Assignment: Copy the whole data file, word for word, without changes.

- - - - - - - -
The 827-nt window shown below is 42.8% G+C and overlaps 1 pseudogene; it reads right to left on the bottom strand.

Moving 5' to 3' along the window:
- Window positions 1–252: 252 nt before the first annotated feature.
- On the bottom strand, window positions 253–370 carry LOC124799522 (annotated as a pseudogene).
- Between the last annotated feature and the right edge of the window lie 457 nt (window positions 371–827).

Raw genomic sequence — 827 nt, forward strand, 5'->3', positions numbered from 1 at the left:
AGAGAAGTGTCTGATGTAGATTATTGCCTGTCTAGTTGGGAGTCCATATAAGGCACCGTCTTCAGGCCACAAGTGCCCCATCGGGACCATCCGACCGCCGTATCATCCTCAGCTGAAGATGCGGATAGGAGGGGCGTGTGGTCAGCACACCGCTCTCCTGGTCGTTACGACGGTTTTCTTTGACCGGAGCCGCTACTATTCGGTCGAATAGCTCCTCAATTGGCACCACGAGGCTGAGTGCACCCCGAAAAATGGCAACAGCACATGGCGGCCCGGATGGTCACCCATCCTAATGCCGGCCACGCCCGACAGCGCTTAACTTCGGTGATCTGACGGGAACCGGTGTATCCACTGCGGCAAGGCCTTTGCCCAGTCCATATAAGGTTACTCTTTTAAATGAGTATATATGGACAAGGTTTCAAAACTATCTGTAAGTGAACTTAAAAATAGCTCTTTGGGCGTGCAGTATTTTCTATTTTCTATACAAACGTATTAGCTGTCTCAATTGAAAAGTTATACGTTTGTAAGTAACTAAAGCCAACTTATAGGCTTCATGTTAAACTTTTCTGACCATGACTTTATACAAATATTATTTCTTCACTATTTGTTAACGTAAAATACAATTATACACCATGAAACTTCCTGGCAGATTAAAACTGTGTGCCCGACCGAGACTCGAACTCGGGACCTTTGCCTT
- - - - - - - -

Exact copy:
The 827-nt window shown below is 42.8% G+C and overlaps 1 pseudogene; it reads right to left on the bottom strand.

Moving 5' to 3' along the window:
- Window positions 1–252: 252 nt before the first annotated feature.
- On the bottom strand, window positions 253–370 carry LOC124799522 (annotated as a pseudogene).
- Between the last annotated feature and the right edge of the window lie 457 nt (window positions 371–827).

Raw genomic sequence — 827 nt, forward strand, 5'->3', positions numbered from 1 at the left:
AGAGAAGTGTCTGATGTAGATTATTGCCTGTCTAGTTGGGAGTCCATATAAGGCACCGTCTTCAGGCCACAAGTGCCCCATCGGGACCATCCGACCGCCGTATCATCCTCAGCTGAAGATGCGGATAGGAGGGGCGTGTGGTCAGCACACCGCTCTCCTGGTCGTTACGACGGTTTTCTTTGACCGGAGCCGCTACTATTCGGTCGAATAGCTCCTCAATTGGCACCACGAGGCTGAGTGCACCCCGAAAAATGGCAACAGCACATGGCGGCCCGGATGGTCACCCATCCTAATGCCGGCCACGCCCGACAGCGCTTAACTTCGGTGATCTGACGGGAACCGGTGTATCCACTGCGGCAAGGCCTTTGCCCAGTCCATATAAGGTTACTCTTTTAAATGAGTATATATGGACAAGGTTTCAAAACTATCTGTAAGTGAACTTAAAAATAGCTCTTTGGGCGTGCAGTATTTTCTATTTTCTATACAAACGTATTAGCTGTCTCAATTGAAAAGTTATACGTTTGTAAGTAACTAAAGCCAACTTATAGGCTTCATGTTAAACTTTTCTGACCATGACTTTATACAAATATTATTTCTTCACTATTTGTTAACGTAAAATACAATTATACACCATGAAACTTCCTGGCAGATTAAAACTGTGTGCCCGACCGAGACTCGAACTCGGGACCTTTGCCTT